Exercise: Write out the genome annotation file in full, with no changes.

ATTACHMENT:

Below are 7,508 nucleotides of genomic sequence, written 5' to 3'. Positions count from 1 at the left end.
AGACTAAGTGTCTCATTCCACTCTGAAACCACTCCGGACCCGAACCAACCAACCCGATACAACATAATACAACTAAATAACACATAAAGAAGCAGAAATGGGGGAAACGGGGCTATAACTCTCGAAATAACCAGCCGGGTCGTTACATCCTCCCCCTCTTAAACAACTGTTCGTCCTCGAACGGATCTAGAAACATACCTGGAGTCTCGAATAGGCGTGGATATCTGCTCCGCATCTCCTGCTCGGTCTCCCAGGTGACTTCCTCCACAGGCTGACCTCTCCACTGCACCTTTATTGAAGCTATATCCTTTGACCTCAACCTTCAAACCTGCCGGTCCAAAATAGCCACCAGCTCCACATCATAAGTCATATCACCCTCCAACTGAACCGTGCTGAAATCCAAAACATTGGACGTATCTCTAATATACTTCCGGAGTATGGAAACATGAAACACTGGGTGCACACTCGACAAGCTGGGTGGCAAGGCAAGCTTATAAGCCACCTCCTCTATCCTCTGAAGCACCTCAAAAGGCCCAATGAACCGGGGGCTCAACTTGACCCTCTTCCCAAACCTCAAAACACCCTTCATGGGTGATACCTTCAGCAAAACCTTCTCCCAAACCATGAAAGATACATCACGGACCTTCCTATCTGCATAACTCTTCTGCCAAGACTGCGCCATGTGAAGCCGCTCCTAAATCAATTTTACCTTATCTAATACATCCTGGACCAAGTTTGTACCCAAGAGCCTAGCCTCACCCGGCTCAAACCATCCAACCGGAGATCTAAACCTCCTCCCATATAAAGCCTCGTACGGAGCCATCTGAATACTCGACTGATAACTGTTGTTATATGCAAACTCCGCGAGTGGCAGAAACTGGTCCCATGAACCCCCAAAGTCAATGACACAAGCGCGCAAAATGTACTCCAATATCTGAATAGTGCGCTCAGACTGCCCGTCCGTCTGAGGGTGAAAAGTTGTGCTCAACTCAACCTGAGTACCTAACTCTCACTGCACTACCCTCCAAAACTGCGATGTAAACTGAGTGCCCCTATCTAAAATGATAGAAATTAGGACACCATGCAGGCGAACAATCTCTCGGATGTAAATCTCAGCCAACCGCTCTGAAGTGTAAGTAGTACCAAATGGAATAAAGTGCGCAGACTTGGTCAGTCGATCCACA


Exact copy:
Below are 7,508 nucleotides of genomic sequence, written 5' to 3'. Positions count from 1 at the left end.
AGACTAAGTGTCTCATTCCACTCTGAAACCACTCCGGACCCGAACCAACCAACCCGATACAACATAATACAACTAAATAACACATAAAGAAGCAGAAATGGGGGAAACGGGGCTATAACTCTCGAAATAACCAGCCGGGTCGTTACATCCTCCCCCTCTTAAACAACTGTTCGTCCTCGAACGGATCTAGAAACATACCTGGAGTCTCGAATAGGCGTGGATATCTGCTCCGCATCTCCTGCTCGGTCTCCCAGGTGACTTCCTCCACAGGCTGACCTCTCCACTGCACCTTTATTGAAGCTATATCCTTTGACCTCAACCTTCAAACCTGCCGGTCCAAAATAGCCACCAGCTCCACATCATAAGTCATATCACCCTCCAACTGAACCGTGCTGAAATCCAAAACATTGGACGTATCTCTAATATACTTCCGGAGTATGGAAACATGAAACACTGGGTGCACACTCGACAAGCTGGGTGGCAAGGCAAGCTTATAAGCCACCTCCTCTATCCTCTGAAGCACCTCAAAAGGCCCAATGAACCGGGGGCTCAACTTGACCCTCTTCCCAAACCTCAAAACACCCTTCATGGGTGATACCTTCAGCAAAACCTTCTCCCAAACCATGAAAGATACATCACGGACCTTCCTATCTGCATAACTCTTCTGCCAAGACTGCGCCATGTGAAGCCGCTCCTAAATCAATTTTACCTTATCTAATACATCCTGGACCAAGTTTGTACCCAAGAGCCTAGCCTCACCCGGCTCAAACCATCCAACCGGAGATCTAAACCTCCTCCCATATAAAGCCTCGTACGGAGCCATCTGAATACTCGACTGATAACTGTTGTTATATGCAAACTCCGCGAGTGGCAGAAACTGGTCCCATGAACCCCCAAAGTCAATGACACAAGCGCGCAAAATGTACTCCAATATCTGAATAGTGCGCTCAGACTGCCCGTCCGTCTGAGGGTGAAAAGTTGTGCTCAACTCAACCTGAGTACCTAACTCTCACTGCACTACCCTCCAAAACTGCGATGTAAACTGAGTGCCCCTATCTAAAATGATAGAAATTAGGACACCATGCAGGCGAACAATCTCTCGGATGTAAATCTCAGCCAACCGCTCTGAAGTGTAAGTAGTACCAAATGGAATAAAGTGCGCAGACTTGGTCAGTCGATCCACA